We can also look at other examples where it doesn’t make sense to use “all” with the sense of “all without exception.” For instance, did Paul really preach to “all creation” and to the “whole world” (see Col. 1:6, 23)? No. We know that he did not. So “all” does not always mean all without exception. Also when Paul in Acts 22:15 “speaks of being a witness to all people” (πρὸς πάντας ἀνθρὼους), he clearly does not mean all people without exception; ‘all’ refers to the inclusion of the Gentiles in his mission (Acts 22:21).”[11]

Ephesians 5:20 says we are to give “thanks always and for everything to God the Father in the name of our Lord Jesus Christ.” Does “always” (παντων) here mean all times without exception? It doesn’t seem like it. For instance, when Lazarus died we see “Jesus wept,” not “Jesus gave thanks.”

Klyne Snodgrass says this in his commentary on Ephesians,

“When the Bible uses “all” or “every,” we must ask whether it is meant with or without qualification. Paul’s intent is not that we are to be thankful for evil or tragedy. John Stott is correct in saying “everything” in verse 20 is hyperbole. We are not asked to thank God for evil. Rather, we are asked to live out our awareness that all of life, even the “bad,” is lived out under his control and in relation to him.”[12]

Thus we see that “all” does not always (or very often) mean all without exception. The extent of what “all” is meant to convey must be understood through an understanding of the context and the intention of the author.

Thus, Schreiner looking at the context concludes that “the reason Paul can speak of the Christ’s death in expansive, all-inclusive terms in 1 Timothy 2:6 is because he sees his ministry as worldwide (2:7; cf. Acts 22:15), his soteriology is universal in the right sense (2:5; cf. Rom. 3:28-30), and he is confronting an elitist heresy that was excluding certain kinds of people from God’s salvation (1 Tim. 1:4). Paul wants to make it clear: Christ died for all kinds of people, not just some elite group.”[13]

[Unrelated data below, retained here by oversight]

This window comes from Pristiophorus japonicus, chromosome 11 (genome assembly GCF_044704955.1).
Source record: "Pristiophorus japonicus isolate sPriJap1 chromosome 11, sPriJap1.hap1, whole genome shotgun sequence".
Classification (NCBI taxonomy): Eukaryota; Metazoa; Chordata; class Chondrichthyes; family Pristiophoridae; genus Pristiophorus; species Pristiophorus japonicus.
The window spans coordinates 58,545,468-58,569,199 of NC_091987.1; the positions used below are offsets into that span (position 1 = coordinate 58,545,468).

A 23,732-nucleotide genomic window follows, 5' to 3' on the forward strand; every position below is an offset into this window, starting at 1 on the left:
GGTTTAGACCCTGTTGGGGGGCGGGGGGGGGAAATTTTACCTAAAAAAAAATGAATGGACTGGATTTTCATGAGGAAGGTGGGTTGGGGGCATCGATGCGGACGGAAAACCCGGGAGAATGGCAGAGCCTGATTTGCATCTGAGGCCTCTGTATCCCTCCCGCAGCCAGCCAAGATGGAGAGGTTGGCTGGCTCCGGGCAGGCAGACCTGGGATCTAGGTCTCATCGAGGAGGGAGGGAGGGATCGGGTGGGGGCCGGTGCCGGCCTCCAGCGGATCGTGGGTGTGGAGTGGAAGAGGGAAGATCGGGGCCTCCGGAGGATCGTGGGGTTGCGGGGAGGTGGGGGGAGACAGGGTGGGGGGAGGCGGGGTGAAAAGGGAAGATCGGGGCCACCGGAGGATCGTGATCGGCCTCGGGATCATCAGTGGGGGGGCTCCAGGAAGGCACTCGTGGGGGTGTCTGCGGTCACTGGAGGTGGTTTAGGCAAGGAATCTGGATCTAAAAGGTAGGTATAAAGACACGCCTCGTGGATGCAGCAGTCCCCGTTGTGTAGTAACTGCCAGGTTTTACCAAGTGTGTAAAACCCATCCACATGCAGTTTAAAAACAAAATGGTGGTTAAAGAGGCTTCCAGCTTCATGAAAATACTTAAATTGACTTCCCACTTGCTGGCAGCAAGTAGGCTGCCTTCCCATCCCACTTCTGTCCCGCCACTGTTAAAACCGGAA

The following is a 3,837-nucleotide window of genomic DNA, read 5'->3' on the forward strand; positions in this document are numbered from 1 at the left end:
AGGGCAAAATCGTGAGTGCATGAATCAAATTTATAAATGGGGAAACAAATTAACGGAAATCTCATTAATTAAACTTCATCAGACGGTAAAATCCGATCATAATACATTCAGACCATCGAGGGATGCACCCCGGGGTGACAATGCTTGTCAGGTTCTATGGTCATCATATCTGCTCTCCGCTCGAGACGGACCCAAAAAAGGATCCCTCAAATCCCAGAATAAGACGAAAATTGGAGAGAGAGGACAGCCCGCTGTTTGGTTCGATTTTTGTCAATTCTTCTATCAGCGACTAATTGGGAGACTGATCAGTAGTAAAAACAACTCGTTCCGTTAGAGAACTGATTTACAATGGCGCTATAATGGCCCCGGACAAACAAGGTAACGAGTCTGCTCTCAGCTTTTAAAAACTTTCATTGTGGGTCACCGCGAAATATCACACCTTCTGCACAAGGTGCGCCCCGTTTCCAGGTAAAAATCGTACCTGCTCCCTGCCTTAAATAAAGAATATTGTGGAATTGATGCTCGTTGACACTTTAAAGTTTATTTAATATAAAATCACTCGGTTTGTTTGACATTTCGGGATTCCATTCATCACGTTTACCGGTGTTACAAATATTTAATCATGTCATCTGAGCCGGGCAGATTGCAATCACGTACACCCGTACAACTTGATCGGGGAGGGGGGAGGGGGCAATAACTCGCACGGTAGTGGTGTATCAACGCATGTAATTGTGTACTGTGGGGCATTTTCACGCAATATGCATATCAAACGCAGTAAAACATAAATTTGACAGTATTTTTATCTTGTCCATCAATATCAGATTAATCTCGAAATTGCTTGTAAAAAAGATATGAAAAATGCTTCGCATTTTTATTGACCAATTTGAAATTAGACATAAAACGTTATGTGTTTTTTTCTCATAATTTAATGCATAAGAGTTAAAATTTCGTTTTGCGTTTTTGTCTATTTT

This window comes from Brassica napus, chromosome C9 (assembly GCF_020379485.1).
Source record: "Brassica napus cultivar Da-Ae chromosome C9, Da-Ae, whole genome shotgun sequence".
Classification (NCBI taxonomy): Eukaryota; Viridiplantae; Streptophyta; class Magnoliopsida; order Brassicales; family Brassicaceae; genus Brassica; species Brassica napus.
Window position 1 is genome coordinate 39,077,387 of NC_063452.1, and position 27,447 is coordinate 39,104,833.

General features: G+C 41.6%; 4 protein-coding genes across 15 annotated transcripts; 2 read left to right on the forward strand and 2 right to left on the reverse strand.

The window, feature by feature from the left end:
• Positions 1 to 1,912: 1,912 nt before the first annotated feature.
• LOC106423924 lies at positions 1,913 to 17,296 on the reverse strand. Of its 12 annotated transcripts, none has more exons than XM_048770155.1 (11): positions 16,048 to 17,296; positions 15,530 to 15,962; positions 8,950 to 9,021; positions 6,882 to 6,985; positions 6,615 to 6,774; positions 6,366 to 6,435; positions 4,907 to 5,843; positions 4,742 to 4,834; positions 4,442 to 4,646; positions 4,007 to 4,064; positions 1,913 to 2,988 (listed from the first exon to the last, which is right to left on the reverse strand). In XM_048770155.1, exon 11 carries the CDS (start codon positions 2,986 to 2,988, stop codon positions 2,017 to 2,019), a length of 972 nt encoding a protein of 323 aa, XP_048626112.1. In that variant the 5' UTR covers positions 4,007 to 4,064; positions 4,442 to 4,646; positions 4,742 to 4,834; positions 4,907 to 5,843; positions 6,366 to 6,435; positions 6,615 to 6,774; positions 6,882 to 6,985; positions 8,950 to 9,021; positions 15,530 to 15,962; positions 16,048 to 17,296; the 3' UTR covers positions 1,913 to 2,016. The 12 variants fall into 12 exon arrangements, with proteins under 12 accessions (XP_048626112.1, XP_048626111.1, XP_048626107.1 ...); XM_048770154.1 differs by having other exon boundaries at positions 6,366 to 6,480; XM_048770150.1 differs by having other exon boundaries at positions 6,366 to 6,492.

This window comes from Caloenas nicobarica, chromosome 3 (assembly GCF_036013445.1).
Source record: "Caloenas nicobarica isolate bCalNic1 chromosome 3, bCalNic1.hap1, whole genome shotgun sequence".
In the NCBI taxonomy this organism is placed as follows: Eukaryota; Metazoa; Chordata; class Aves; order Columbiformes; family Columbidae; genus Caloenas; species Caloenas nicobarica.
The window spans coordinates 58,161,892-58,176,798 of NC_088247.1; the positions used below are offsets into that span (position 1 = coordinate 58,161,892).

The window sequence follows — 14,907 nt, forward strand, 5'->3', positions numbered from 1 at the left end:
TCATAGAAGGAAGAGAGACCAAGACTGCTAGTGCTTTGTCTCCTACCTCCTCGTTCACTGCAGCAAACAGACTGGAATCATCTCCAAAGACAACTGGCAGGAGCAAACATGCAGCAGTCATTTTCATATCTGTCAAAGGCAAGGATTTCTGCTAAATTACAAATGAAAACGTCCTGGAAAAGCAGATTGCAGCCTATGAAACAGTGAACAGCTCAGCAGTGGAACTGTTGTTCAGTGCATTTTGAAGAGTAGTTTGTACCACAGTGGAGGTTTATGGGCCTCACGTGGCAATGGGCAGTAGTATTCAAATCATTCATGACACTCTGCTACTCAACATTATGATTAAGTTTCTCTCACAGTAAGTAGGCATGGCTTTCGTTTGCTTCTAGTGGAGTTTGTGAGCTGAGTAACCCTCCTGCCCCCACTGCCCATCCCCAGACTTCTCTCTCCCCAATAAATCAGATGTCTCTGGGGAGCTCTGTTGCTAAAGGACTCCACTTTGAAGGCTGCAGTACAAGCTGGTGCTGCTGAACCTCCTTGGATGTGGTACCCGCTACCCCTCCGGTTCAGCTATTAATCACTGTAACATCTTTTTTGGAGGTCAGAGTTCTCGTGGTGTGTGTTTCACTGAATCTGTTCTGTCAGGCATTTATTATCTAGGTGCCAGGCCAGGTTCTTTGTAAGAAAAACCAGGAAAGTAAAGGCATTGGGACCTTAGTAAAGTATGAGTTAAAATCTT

Titus 2:11 says “For the grace of God has appeared, bringing salvation for all people” (᾿Επεφάνη γὰρ ἡ χάρις τοῦ θεοῦ σωτηριος πᾶσιν ἀνθρπὼοις). Some believe that “all people” (πᾶσιν ἀνθρπὼοις) refers to all people without exception, however, it more likely refers to all people without distinction.[14] Schreiner goes on to explain that “a good case can be made for such a judgment, because Paul refers to people from various groups earlier in chapter 2: older men (v. 2), older women (vv. 3-4), younger women, younger men (v. 6), and slaves (vv. 9-10).”[15] We also see in verse 12 and 14 that it talks about “us” and not all without exception. It says Jesus “gave Himself for us [not all without exception] to redeem us from all lawlessness and to purify for Himself a people for His own possession who are zealous for good works” (v. 14). This verse reminds us of 1 Peter 2:8-9 where it talks about two different groups of people. The first group stumbles and disobeys the word because that is what they were destined to do (v.8). The second group is a chosen race, a royal priesthood, a holy nation, a people for God’s own possession (v. 9).

What about Romans 11? Some people use Romans 11 to support their views on universalism. However, as has been said and as John Piper demonstrates, context is king.